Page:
There are no secrets in Saintstone . . .
Imagine a world where your every action, your every deed, is marked on your skin for all to see. And Leora has something to hide.
Ink is the debut novel of author Alice Broadway; a young adult, fantasy novel set in a world where all your actions (achievements, failures, crimes etc) are tattooed onto your skin for all see. It is, essentially, the story of your life and, when you die, is used to pass judgement on your life and determine whether you will be remembered, or forgotten. However, when Leora’s own father passes, her whole world is turned upside down as she begins to find out the truth about her family, about herself, and about the blanks.
Alice Broadway presents an immensely unique concept within this novel, one I have never seen before. It is a concept that I found both weird, yet strangely intriguing. Weird, in the sense that the skin of each person is flayed from their bodies when they pass and re-purposed into a book of their life, intriguing in that it makes perfect sense. Why wouldn’t you want to remember your loved ones from the memories inked upon their skin for all to see?
Ink is an original novel that drew me in immediately and Broadway truly knows how to build the world instantly. I never once felt out of place in Saintstone thanks to Broadway’s ability to incorporate the world around you into the writing whilst introducing Leora at the beginning of the novel. I thoroughly enjoyed the stories that are implemented throughout the novel that are from this world, and could clearly see the influences from our own tales. However, this novel isn’t just about the tattoos marked upon your skin since the moment you are brought into the world, but it is about prejudice, politics, society, and culture. It is about being different and standing out from the crowd. Throughout the entirety of the novel, Leora faces conflict within herself in trying to decide what her first ever tattoo should be (her first tattoo that she herself can choose as opposed to a government-issues one) as she believes that her tattoos should be important and have meaning, as opposed to those who just tattoo their skin at every given opportunity. Other than her government issued tattoos, she is blank – and she fears that this is how she will stay for the rest of her life.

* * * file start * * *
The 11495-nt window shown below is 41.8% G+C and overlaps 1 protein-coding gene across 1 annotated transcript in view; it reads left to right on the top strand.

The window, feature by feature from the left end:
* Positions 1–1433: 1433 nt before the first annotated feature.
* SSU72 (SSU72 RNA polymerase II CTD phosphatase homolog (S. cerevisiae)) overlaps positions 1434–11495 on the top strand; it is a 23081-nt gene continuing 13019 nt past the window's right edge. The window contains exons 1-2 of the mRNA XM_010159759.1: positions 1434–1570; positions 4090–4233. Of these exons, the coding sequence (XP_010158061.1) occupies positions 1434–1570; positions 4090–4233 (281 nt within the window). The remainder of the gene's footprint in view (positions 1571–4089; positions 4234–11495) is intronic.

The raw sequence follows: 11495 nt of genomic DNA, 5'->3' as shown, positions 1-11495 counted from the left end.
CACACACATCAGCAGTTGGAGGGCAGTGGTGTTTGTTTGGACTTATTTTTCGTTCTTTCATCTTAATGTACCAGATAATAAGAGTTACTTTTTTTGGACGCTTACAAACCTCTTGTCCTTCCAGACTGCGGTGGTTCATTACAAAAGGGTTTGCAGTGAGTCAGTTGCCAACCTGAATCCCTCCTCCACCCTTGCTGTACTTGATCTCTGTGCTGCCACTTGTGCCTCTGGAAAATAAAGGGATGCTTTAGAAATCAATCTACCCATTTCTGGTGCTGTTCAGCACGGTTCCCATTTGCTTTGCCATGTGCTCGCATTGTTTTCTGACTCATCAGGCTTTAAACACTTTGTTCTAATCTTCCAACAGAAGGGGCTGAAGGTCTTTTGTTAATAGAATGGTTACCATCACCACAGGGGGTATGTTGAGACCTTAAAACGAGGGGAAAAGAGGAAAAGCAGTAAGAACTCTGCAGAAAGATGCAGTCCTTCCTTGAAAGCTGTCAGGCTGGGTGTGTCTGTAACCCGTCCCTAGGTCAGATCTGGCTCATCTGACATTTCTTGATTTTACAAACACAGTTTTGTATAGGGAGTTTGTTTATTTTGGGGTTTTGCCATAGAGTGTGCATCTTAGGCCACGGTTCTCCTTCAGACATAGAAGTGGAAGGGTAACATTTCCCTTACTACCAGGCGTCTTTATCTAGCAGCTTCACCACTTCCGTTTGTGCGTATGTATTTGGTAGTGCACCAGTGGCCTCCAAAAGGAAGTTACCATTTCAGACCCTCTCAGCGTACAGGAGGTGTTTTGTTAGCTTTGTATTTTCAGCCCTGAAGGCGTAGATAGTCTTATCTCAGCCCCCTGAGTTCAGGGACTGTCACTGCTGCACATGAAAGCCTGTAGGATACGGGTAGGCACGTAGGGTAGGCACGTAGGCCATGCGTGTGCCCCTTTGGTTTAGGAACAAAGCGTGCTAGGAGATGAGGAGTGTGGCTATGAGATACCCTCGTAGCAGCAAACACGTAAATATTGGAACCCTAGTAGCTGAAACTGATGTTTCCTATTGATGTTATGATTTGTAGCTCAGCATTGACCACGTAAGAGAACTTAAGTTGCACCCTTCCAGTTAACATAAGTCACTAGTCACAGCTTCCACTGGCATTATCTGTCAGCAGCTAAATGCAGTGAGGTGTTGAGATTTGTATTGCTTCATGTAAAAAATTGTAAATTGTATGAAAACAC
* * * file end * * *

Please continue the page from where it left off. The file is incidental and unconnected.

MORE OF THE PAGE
Broadway brings forward issues surrounding prejudice through the main plotline of the tattoos being inked upon the skin. As the novel progresses we are reminded of the two different “types” of people living in this world, those who are marked by tattoos, and the blanks. Blanks are people that do not tattoo their skin to document their life and their achievements and actions. These people are seen as outcasts because of this, their skin empty of meaning and significance – they are outcasts. Leora’s story is strongly intertwined with the blanks, something that she does not become aware of until towards the end of the novel and it is something that she herself disapproves of, solely due to her upbringing within the society that she lives in. Leora is brought into the politics of these issues through her chosen career path, an inker, as she is confronted with the rebels and becomes unsure of her position.
Though there is so much going on within this novel, it does not feel like it is thrown in your face. Broadway presents all these issues so prevalent within our society in a way that is evident but not intrusive. Ink is a novel that is about trust and understanding who you are in a society that prides itself on remembrance. On the side, Leora is a character that understands who she is until everything is completely thrown on its head. The once quiet girl who obeyed the rules becomes strong-willed and stubborn, doing what she can due to what she believes is right. It is only when she truly knows who she is that you feel like she comes into her own and that is when she gets her first tattoo and truly stands out from the crowd.
I’m happy that there is more than one book within this series. I really grew attached to Leora and the difficulties that she faced both personally, and politically. It is clear, in both Leora and me, as a reader, that there is a lot more to learn about the issues between the blanks and those marked by society and I would love to find out more about how society came to be how it is today within the novel.